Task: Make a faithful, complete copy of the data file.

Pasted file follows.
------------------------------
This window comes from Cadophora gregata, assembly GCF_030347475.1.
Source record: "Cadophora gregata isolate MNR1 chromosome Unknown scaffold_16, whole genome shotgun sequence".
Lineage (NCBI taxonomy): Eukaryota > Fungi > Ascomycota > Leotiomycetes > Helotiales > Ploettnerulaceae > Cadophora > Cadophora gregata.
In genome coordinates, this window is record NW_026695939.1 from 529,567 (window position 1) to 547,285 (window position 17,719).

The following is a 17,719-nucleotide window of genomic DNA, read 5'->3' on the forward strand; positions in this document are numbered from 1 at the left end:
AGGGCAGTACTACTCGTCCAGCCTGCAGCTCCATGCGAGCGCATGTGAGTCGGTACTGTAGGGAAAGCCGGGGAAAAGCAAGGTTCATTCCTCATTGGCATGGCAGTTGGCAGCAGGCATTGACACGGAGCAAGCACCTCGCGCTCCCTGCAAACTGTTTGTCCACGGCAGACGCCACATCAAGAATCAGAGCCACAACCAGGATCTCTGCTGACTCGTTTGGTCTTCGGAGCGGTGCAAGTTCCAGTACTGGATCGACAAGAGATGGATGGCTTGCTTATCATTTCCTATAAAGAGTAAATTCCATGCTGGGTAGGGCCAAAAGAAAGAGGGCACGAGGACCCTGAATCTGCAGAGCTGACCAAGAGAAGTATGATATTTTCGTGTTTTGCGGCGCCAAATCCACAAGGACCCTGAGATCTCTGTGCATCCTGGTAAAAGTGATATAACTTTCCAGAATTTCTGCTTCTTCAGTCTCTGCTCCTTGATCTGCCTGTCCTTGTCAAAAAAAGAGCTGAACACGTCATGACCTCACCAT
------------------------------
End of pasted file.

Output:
This window comes from Cadophora gregata, assembly GCF_030347475.1.
Source record: "Cadophora gregata isolate MNR1 chromosome Unknown scaffold_16, whole genome shotgun sequence".
Lineage (NCBI taxonomy): Eukaryota > Fungi > Ascomycota > Leotiomycetes > Helotiales > Ploettnerulaceae > Cadophora > Cadophora gregata.
In genome coordinates, this window is record NW_026695939.1 from 529,567 (window position 1) to 547,285 (window position 17,719).

The following is a 17,719-nucleotide window of genomic DNA, read 5'->3' on the forward strand; positions in this document are numbered from 1 at the left end:
AGGGCAGTACTACTCGTCCAGCCTGCAGCTCCATGCGAGCGCATGTGAGTCGGTACTGTAGGGAAAGCCGGGGAAAAGCAAGGTTCATTCCTCATTGGCATGGCAGTTGGCAGCAGGCATTGACACGGAGCAAGCACCTCGCGCTCCCTGCAAACTGTTTGTCCACGGCAGACGCCACATCAAGAATCAGAGCCACAACCAGGATCTCTGCTGACTCGTTTGGTCTTCGGAGCGGTGCAAGTTCCAGTACTGGATCGACAAGAGATGGATGGCTTGCTTATCATTTCCTATAAAGAGTAAATTCCATGCTGGGTAGGGCCAAAAGAAAGAGGGCACGAGGACCCTGAATCTGCAGAGCTGACCAAGAGAAGTATGATATTTTCGTGTTTTGCGGCGCCAAATCCACAAGGACCCTGAGATCTCTGTGCATCCTGGTAAAAGTGATATAACTTTCCAGAATTTCTGCTTCTTCAGTCTCTGCTCCTTGATCTGCCTGTCCTTGTCAAAAAAAGAGCTGAACACGTCATGACCTCACCAT